From 2007-18, more than 2,800 suicides occurred in the workplace, an average of 284 each year.
This is in addition to the approximately 44,000 nonoccupational suicides that occur in the U.S. each year. EHS professionals can take steps to foster a more open and supportive work environment where people are more willing and able to discuss this difficult and personal subject, and the risk factors that lead to it.
In an ASSP Professional Safety journal article titled “Workplace Suicide Prevention”, different methods are discussed to help prevent suicide among your workers.
Institute Wellness Programs and Committees
Wellness programs aim to meet the physical, mental, occupational, emotional and spiritual needs of the workforce and are designed to foster an environment that supports healthy and positive behaviors
Provide Support Groups
Findings from a 2018 study by the National Institute of Mental Health suggest that “acknowledging and talking about suicide may in fact reduce rather than increase suicidal thoughts.”
Help Employees Achieve a Work-Life Balance
A 2017 study found that a healthy work-life balance may help reduce stress and increase job satisfaction, performance and productivity. Encourage employees to take advantage of paid time off and to take breaks throughout the day. Integrating these benefits into organizational policies and programs, as well as setting an example by adopting this type of lifestyle, further demonstrates your commitment to creating a work-life balance.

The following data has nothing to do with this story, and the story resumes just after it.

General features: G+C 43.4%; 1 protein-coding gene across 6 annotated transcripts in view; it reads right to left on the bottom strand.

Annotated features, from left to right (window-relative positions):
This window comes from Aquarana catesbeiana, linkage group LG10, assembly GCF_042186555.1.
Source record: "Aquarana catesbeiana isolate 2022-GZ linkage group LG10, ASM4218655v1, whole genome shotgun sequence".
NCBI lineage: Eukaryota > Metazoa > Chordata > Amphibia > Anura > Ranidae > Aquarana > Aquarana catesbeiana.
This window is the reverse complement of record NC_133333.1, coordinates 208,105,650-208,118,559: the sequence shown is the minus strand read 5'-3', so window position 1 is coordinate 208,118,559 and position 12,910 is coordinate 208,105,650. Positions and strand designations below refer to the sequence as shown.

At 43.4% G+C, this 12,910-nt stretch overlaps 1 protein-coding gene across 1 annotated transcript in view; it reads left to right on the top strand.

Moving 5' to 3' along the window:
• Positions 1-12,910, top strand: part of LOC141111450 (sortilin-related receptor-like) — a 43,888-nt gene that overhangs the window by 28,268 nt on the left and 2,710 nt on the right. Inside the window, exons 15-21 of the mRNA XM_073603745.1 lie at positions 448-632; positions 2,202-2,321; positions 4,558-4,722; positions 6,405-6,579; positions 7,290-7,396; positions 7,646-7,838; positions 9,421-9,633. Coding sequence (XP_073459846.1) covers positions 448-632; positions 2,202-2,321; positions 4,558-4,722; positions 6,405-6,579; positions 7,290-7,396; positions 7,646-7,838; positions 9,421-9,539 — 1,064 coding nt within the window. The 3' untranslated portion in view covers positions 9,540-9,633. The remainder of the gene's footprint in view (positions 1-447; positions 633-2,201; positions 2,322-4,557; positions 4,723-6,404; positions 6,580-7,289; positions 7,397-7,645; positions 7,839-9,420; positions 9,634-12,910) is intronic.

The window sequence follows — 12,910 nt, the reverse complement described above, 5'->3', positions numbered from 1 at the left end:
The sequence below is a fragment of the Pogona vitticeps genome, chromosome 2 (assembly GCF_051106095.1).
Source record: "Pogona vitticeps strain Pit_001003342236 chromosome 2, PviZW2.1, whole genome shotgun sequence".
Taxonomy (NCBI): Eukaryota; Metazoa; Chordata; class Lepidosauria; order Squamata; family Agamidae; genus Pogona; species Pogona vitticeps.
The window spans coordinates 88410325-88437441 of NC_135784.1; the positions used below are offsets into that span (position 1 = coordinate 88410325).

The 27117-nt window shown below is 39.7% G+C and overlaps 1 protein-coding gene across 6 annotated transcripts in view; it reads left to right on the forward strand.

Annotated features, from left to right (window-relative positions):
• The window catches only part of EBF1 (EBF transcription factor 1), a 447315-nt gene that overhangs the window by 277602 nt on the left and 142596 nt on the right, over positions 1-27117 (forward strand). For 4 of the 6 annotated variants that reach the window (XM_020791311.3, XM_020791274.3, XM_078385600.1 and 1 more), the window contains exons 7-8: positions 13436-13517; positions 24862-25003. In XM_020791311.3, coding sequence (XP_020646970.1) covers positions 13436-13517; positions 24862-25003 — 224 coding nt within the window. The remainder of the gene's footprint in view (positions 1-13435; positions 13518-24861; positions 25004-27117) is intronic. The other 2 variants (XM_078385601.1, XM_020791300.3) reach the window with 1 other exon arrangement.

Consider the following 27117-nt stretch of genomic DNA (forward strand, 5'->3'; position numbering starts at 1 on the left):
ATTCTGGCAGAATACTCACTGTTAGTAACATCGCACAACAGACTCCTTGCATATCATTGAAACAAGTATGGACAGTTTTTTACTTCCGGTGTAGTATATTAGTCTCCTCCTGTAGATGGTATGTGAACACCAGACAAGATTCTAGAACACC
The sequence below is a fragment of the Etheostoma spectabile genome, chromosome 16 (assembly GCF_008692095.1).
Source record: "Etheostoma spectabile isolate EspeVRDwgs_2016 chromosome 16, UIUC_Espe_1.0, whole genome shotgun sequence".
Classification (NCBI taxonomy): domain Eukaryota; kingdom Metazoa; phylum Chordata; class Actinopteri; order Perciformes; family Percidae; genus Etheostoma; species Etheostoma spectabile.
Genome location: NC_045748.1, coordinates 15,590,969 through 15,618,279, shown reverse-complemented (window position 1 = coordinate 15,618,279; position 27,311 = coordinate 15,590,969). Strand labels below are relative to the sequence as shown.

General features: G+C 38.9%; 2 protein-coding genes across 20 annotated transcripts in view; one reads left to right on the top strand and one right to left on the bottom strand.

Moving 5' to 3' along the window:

Raise Awareness of Warning Signs
Train employees to recognize the warning signs and symptoms that someone may be contemplating suicide: mood swings, social isolation, feeling of being a burden to others, a change in eating or sleeping habits and increased use of drugs or alcohol.
Use Your Employee Assistance Program
Integrating suicide prevention measures into your EAP can help your organization address mental health and wellness, provide access to mental health professionals or mental health advocates, develop a mental health support plan, raise awareness of warning signs and prevention strategies, and identify steps to intervene when someone is identified as having poor mental health or thoughts of suicide.